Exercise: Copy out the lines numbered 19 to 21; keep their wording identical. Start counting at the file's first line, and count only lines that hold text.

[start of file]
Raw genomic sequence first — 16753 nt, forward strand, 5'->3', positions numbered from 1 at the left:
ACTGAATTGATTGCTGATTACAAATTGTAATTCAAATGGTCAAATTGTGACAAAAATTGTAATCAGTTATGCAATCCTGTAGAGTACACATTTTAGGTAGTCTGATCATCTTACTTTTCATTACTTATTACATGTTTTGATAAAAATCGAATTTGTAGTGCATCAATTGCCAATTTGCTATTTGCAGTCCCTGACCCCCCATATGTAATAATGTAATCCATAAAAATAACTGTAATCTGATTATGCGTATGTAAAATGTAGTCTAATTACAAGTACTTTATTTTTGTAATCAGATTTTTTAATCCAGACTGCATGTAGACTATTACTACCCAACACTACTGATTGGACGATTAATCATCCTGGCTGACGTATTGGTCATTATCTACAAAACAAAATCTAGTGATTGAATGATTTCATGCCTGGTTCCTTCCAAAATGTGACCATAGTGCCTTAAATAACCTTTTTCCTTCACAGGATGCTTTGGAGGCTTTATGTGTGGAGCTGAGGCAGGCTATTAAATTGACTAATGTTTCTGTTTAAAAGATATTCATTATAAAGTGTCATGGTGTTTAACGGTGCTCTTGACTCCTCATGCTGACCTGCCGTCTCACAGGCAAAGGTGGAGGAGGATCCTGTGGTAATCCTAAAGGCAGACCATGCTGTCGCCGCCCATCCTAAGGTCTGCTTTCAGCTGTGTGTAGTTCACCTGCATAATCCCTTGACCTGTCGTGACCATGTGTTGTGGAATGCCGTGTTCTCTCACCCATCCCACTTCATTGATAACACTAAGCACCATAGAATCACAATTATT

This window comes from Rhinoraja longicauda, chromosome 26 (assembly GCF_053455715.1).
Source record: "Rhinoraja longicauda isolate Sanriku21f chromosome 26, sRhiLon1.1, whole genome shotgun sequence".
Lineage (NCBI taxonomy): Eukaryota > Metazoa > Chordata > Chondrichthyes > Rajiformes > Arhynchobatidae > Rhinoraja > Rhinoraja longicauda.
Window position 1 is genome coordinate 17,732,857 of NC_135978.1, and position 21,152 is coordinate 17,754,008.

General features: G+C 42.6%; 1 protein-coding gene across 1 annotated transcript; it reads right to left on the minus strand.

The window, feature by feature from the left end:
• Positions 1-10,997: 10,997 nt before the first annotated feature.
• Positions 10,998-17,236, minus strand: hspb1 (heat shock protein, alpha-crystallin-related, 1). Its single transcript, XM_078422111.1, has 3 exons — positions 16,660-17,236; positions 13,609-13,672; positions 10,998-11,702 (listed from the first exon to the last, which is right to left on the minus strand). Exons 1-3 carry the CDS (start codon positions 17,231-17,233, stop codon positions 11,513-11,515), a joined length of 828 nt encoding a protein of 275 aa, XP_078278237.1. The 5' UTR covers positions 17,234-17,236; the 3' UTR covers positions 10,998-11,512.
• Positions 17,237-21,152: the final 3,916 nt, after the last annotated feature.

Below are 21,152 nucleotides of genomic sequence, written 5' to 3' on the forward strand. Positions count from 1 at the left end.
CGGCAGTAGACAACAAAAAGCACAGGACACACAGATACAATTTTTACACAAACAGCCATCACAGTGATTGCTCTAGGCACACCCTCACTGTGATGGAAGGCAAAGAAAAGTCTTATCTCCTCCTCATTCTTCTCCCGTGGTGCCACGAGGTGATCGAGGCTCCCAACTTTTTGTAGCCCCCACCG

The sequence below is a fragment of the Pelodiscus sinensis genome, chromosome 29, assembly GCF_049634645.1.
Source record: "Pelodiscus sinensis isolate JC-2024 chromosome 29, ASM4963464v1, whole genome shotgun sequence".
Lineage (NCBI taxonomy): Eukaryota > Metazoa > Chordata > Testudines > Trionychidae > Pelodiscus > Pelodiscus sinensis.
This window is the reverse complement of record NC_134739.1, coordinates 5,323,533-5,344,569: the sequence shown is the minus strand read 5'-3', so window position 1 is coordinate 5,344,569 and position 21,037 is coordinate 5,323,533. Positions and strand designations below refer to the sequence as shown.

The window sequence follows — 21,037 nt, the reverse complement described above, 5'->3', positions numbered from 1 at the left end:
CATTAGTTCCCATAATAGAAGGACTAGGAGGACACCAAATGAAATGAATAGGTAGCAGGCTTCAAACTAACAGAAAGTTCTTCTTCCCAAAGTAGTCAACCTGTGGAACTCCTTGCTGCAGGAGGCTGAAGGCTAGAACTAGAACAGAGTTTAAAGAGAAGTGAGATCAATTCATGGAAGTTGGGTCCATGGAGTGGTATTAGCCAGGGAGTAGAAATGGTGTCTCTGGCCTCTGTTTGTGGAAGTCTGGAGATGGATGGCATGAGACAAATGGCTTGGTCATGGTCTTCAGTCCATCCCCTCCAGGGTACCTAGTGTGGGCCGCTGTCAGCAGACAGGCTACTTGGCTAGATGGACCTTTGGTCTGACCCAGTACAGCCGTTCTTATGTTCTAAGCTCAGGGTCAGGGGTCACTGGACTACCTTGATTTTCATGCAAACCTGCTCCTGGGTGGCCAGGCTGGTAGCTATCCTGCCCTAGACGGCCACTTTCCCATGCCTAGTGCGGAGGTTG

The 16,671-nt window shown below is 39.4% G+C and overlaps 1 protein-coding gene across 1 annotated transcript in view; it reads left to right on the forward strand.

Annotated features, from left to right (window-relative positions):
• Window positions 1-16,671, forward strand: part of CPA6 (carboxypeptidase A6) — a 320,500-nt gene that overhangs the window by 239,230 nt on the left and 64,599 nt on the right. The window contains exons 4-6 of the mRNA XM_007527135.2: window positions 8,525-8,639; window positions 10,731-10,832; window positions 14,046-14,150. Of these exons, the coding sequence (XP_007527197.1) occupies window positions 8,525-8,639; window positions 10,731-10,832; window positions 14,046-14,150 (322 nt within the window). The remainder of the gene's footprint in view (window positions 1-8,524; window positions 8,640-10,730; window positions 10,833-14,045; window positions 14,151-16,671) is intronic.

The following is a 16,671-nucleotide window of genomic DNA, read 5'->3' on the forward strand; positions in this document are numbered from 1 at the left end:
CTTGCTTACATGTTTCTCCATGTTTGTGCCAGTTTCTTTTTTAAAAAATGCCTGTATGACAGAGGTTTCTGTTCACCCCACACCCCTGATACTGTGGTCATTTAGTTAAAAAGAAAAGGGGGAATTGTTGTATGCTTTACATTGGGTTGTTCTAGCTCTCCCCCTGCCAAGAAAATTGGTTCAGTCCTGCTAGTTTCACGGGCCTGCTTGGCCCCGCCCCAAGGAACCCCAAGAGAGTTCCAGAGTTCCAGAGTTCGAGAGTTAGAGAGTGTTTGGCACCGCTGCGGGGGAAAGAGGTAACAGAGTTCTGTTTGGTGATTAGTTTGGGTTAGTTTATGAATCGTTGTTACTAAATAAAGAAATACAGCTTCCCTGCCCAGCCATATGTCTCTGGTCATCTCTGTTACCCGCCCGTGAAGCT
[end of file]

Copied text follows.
CATTAGTTCCCATAATAGAAGGACTAGGAGGACACCAAATGAAATGAATAGGTAGCAGGCTTCAAACTAACAGAAAGTTCTTCTTCCCAAAGTAGTCAACCTGTGGAACTCCTTGCTGCAGGAGGCTGAAGGCTAGAACTAGAACAGAGTTTAAAGAGAAGTGAGATCAATTCATGGAAGTTGGGTCCATGGAGTGGTATTAGCCAGGGAGTAGAAATGGTGTCTCTGGCCTCTGTTTGTGGAAGTCTGGAGATGGATGGCATGAGACAAATGGCTTGGTCATGGTCTTCAGTCCATCCCCTCCAGGGTACCTAGTGTGGGCCGCTGTCAGCAGACAGGCTACTTGGCTAGATGGACCTTTGGTCTGACCCAGTACAGCCGTTCTTATGTTCTAAGCTCAGGGTCAGGGGTCACTGGACTACCTTGATTTTCATGCAAACCTGCTCCTGGGTGGCCAGGCTGGTAGCTATCCTGCCCTAGACGGCCACTTTCCCATGCCTAGTGCGGAGGTTG

The 16,671-nt window shown below is 39.4% G+C and overlaps 1 protein-coding gene across 1 annotated transcript in view; it reads left to right on the forward strand.

Annotated features, from left to right (window-relative positions):